We live in this supposedly innovative and entrepreneurial age, and while that’s definitely true in some companies and geographic areas, by and large most of us are vomiting back the same processes in weirdly-lit conference rooms week after week. That’s just objective reality. It’s depressing, but hard to ignore sometimes.
If you went to some world-building executive and said you had some good brainstorming/innovation ideas from The Onion, he would probably laugh you out of the room and demand a slide deck with 44 Jeff Bezos quotes in it. But in reality, The Onion has been consistently doing its thing for about 30 years, and most people who’ve seen a headline have laughed at it, so it’s doing its thing well at scale too. We should be able to learn from how (the process) of it doing its thing.
That’s what this articleis all about — it’s written by a former writer for the site — and I need you to pay specific attention to these two paragraphs right here:
As we strive for more diversity in the workplace — creating spaces that respect all voices — there’s something innately exclusionary about the “get in a room and spitball” model. Not just that men have a propensity to dominate these rooms, ’cause we’re working on that right, guys? But it’s a space that caters entirely to extroverts. The rule of play at typical brainstorms is “Think out loud, be vulnerable, and put yourself out there.” But that’s not how everyone works.
However, you can give everyone an equal voice — it just requires giving them space to find it. Sci-fi author Isaac Asimov once wrote, “My feeling is that, as far as creativity is concerned, isolation is required.” Elizabeth Gilbert wrote an entire book on the creative process called Big Magic, and nowhere in her beautiful depiction of finding ideas does she recommend sterile conference rooms or fluorescent lighting. Besides, just ask the partner of any creative person, and they’ll tell you that their craziest ideas do not come out in public.
This hit on a number of problematic issues of modernity, including — →
- Need for diversity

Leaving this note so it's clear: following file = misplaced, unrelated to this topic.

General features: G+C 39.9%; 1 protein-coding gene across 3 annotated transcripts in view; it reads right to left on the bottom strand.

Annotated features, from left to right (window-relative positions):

- Gender issues
- Prioritization of extroverts
- How to get at big ideas
- General brainstorming
- General innovation
Look at those bullets. If a company could solve for even two of those bullets, they’d be in the top 10 percent of functional companies in the world. Honestly. Make men sit the fuck down, get more diversity, and create legitimate ideas? Hell yea. Sign me up.
Now look, the hideous reality is that brainstorming makes no sense at all, and I think we all know that — but it’s largely a function of the brainstorming processand not always the actual content of what’s happening. So here’s two ways to fix that.
This helps with the introvert vs. extrovert problem, and it also helps in general to get good ideas. Basically, let everyone ruminate on the issue by themselves for a minute — ideally at least a half-day — before they need to come together and discuss.
This is what often happens: you are brought to an initial meeting, and if it’s a pitch process/new idea, usually some sales guy is in the room. The sales guy talks about having “a fish on the line” and what the fish needs, and then, without that much context and on the spot, someone is supposed to shit out brilliance. That’s not really how the game works or was ever supposed to work, so give people some time on the front end to think through the issue.
Think about it this way: you would never throw an engineer into a meeting and say “Give me the answer to this immediately,” because we’ve been trained to understand that engineers need rumination and prep time to solve our biggest problems. Treat more people like that.
Depersonalize the ideas
Anonymize them. Now, yes, if an idea gets crapped on, the person who proposed it will still know it’s their idea. But no one else will know, which reduces politics and biases creeping in.
Everyone goes and does their solo brainstorm, and then they submit ideas/concepts, and those are stripped of name and presented to the group. Now you’re helping the diversity issue, the gender issue, the speaking up issue, and more. You’re starting to have a better process for the ideation. Of course some wanker guy still might talk for 77 percent of the meeting, but … eh. You’re getting better. It’s not going to be perfect. The idea is to be better than you have been, and better than your competitors are going to be in some other shitty conference room somewhere.
And remember — oftentimes idea generation is just about persistence, or the idea of pushing forward just enough and bettering the process just enough that your idea can begin to catch on.